There are some cases which allow exact solutions. * For very small microscopic systems, the ensembles can be directly computed by simply enumerating over all possible states of the system (using exact diagonalization in quantum mechanics, or integral over all phase space in classical mechanics). * Some large systems consist of many separable microscopic systems, and each of the subsystems can be analysed independently. Notably, idealized gases of non-interacting particles have this property, allowing exact derivations ofMaxwell–Boltzmann statistics
In statistical mechanics, Maxwell–Boltzmann statistics describes the distribution of classical material particles over various energy states in thermal equilibrium. It is applicable when the temperature is high enough or the particle density ...

, Fermi–Dirac statistics
Fermi–Dirac statistics (F–D statistics) is a type of quantum statistics that applies to the physics of a system consisting of many non-interacting, identical particles that obey the Pauli exclusion principle. A result is the Fermi–Dirac ...

, and Bose–Einstein statistics
In quantum statistics, Bose–Einstein statistics (B–E statistics) describes one of two possible ways in which a collection of non-interacting, indistinguishable particles may occupy a set of available discrete energy states at thermodynamic ...

.
* A few large systems with interaction have been solved. By the use of subtle mathematical techniques, exact solutions have been found for a few toy models. Some examples include the Bethe ansatz, square-lattice Ising model in zero field, hard hexagon model.
Monte Carlo

One approximate approach that is particularly well suited to computers is theMonte Carlo method
Monte Carlo methods, or Monte Carlo experiments, are a broad class of computational algorithms that rely on repeated random sampling to obtain numerical results. The underlying concept is to use randomness to solve problems that might be determ ...

, which examines just a few of the possible states of the system, with the states chosen randomly (with a fair weight). As long as these states form a representative sample of the whole set of states of the system, the approximate characteristic function is obtained. As more and more random samples are included, the errors are reduced to an arbitrarily low level.
* The Metropolis–Hastings algorithm
In statistics and statistical physics, the Metropolis–Hastings algorithm is a Markov chain Monte Carlo (MCMC) method for obtaining a sequence of random samples from a probability distribution from which direct sampling is difficult. This sequ ...

is a classic Monte Carlo method which was initially used to sample the canonical ensemble.
* Path integral Monte Carlo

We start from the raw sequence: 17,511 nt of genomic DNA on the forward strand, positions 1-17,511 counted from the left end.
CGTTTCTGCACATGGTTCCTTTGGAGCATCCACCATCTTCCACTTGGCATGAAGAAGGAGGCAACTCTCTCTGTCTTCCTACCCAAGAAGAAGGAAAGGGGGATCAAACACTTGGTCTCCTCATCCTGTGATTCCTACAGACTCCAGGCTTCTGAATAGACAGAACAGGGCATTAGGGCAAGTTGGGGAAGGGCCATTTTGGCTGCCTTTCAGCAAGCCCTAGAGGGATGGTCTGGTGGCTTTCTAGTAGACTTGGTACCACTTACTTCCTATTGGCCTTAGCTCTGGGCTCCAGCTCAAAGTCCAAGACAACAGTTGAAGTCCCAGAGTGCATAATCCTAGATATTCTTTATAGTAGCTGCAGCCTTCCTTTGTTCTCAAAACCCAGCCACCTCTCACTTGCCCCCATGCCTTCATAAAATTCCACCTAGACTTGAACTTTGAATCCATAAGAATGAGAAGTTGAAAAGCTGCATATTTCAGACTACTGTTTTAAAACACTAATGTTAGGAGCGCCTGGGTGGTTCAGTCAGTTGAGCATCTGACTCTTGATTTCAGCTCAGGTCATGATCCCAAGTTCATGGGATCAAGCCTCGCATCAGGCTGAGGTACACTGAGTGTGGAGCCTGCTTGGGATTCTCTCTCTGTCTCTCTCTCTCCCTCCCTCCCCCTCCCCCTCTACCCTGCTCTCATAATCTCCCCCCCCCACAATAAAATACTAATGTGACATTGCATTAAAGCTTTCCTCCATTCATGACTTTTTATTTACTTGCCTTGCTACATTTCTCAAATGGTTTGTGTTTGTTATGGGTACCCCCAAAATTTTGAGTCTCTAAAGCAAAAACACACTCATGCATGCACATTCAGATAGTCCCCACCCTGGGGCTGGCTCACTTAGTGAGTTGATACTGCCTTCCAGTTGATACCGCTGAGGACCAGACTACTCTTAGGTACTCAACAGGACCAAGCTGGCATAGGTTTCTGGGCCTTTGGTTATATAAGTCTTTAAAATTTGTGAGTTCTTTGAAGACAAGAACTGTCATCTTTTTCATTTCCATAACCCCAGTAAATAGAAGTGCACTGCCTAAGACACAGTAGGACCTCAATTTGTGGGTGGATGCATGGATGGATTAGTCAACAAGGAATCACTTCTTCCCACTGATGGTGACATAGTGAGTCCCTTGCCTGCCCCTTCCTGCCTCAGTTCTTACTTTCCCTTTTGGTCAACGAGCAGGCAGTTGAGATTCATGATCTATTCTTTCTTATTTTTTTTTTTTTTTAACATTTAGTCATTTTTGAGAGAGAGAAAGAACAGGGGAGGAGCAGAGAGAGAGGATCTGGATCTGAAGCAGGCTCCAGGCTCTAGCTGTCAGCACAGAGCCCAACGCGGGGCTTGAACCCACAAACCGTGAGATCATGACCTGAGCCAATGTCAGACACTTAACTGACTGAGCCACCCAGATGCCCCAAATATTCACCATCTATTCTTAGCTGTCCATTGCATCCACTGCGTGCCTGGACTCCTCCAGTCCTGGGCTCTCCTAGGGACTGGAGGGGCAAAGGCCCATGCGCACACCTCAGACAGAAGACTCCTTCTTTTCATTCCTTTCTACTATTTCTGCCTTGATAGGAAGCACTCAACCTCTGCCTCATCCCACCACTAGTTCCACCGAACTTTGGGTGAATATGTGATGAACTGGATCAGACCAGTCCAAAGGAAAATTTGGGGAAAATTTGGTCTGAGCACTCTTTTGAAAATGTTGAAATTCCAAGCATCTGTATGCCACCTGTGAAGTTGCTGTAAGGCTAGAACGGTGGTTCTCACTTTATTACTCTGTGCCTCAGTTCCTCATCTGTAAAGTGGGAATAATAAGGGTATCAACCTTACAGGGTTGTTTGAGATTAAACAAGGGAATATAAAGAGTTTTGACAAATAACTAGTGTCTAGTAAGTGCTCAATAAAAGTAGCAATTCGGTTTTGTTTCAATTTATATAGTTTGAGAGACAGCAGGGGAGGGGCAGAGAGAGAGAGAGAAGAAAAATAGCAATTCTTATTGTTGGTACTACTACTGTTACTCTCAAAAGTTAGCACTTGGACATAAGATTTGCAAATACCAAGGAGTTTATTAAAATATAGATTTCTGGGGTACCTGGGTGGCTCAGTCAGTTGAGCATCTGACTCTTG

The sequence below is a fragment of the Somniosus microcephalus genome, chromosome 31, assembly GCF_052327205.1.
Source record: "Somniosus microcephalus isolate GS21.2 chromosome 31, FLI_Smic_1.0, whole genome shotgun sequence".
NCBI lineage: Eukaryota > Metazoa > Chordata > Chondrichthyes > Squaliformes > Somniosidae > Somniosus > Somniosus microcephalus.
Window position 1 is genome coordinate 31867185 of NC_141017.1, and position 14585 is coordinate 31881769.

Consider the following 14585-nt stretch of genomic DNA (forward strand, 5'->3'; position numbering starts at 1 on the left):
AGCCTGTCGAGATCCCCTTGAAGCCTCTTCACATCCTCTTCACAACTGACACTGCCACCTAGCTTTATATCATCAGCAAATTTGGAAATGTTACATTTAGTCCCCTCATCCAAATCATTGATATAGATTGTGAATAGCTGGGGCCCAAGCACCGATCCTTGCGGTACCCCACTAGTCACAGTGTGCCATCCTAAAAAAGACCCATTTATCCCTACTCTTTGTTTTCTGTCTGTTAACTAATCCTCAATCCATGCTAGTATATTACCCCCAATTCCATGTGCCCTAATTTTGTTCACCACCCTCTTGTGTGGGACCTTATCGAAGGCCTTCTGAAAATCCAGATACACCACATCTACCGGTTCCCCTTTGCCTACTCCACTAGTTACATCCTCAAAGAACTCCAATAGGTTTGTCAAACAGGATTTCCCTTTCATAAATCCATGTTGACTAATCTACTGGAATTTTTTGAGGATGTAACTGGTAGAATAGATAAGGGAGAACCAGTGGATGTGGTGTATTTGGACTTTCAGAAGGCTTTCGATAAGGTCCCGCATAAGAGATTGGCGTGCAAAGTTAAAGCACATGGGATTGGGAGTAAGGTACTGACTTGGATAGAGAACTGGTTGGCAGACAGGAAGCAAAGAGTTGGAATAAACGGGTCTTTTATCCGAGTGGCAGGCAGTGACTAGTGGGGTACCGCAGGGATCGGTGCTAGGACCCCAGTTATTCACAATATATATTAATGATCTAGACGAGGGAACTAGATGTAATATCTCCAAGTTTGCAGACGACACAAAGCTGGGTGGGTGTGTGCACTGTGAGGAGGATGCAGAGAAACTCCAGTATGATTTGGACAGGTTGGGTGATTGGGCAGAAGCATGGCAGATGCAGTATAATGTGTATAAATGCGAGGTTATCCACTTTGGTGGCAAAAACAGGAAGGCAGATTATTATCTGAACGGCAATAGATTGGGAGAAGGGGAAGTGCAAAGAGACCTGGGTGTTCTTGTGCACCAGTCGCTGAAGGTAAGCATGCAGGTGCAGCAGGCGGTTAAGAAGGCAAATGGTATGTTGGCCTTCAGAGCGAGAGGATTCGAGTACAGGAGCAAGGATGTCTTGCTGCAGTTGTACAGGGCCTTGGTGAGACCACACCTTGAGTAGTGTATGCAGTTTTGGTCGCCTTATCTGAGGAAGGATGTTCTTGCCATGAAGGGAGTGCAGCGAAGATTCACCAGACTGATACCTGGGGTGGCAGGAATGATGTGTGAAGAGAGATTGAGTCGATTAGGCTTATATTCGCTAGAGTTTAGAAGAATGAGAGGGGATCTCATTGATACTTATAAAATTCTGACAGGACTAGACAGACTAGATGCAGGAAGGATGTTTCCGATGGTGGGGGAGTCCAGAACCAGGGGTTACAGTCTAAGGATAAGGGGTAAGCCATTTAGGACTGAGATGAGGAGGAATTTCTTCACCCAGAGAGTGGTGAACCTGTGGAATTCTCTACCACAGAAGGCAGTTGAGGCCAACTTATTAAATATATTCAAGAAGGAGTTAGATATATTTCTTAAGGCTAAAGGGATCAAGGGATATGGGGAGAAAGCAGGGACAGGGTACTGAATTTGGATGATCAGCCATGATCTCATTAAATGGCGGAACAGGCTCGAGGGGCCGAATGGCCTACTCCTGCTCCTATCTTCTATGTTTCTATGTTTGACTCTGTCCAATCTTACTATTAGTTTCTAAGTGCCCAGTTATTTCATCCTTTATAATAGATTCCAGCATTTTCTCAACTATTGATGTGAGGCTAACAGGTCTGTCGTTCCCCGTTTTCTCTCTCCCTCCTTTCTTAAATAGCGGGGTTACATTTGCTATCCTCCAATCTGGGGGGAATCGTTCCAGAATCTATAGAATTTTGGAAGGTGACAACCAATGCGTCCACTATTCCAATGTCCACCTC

Path integral Monte Carlo (PIMC) is a quantum Monte Carlo method used to solve quantum statistical mechanics problems numerically within the path integral formulation. The application of Monte Carlo methods to path integral simulations of cond ...

, also used to sample the canonical ensemble.
Other

* For rarefied non-ideal gases, approaches such as the cluster expansion useperturbation theory
In mathematics and applied mathematics, perturbation theory comprises methods for finding an approximate solution to a problem, by starting from the exact solution of a related, simpler problem. A critical feature of the technique is a middle ...

to include the effect of weak interactions, leading to a virial expansion.
* For dense fluids, another approximate approach is based on reduced distribution functions, in particular the radial distribution function.
* Molecular dynamics
Molecular dynamics (MD) is a computer simulation method for analyzing the physical movements of atoms and molecules. The atoms and molecules are allowed to interact for a fixed period of time, giving a view of the dynamic "evolution" of the ...

computer simulations can be used to calculate microcanonical ensemble
In statistical mechanics, the microcanonical ensemble is a statistical ensemble that represents the possible states of a mechanical system whose total energy is exactly specified. The system is assumed to be isolated in the sense that it canno ...

averages, in ergodic systems. With the inclusion of a connection to a stochastic heat bath, they can also model canonical and grand canonical conditions.
* Mixed methods involving non-equilibrium statistical mechanical results (see below) may be useful.
Non-equilibrium statistical mechanics

Many physical phenomena involve quasi-thermodynamic processes out of equilibrium, for example: * heat transport by the internal motions in a material, driven by a temperature imbalance, * electric currents carried by the motion of charges in a conductor, driven by a voltage imbalance, * spontaneouschemical reaction
A chemical reaction is a process that leads to the chemical transformation of one set of chemical substances to another. Classically, chemical reactions encompass changes that only involve the positions of electrons in the forming and breaki ...

s driven by a decrease in free energy,
* friction
Friction is the force resisting the relative motion of solid surfaces, fluid layers, and material elements sliding against each other. There are several types of friction:
*Dry friction is a force that opposes the relative lateral motion of t ...

, dissipation
In thermodynamics, dissipation is the result of an irreversible process that takes place in homogeneous thermodynamic systems. In a dissipative process, energy ( internal, bulk flow kinetic, or system potential) transforms from an initial form ...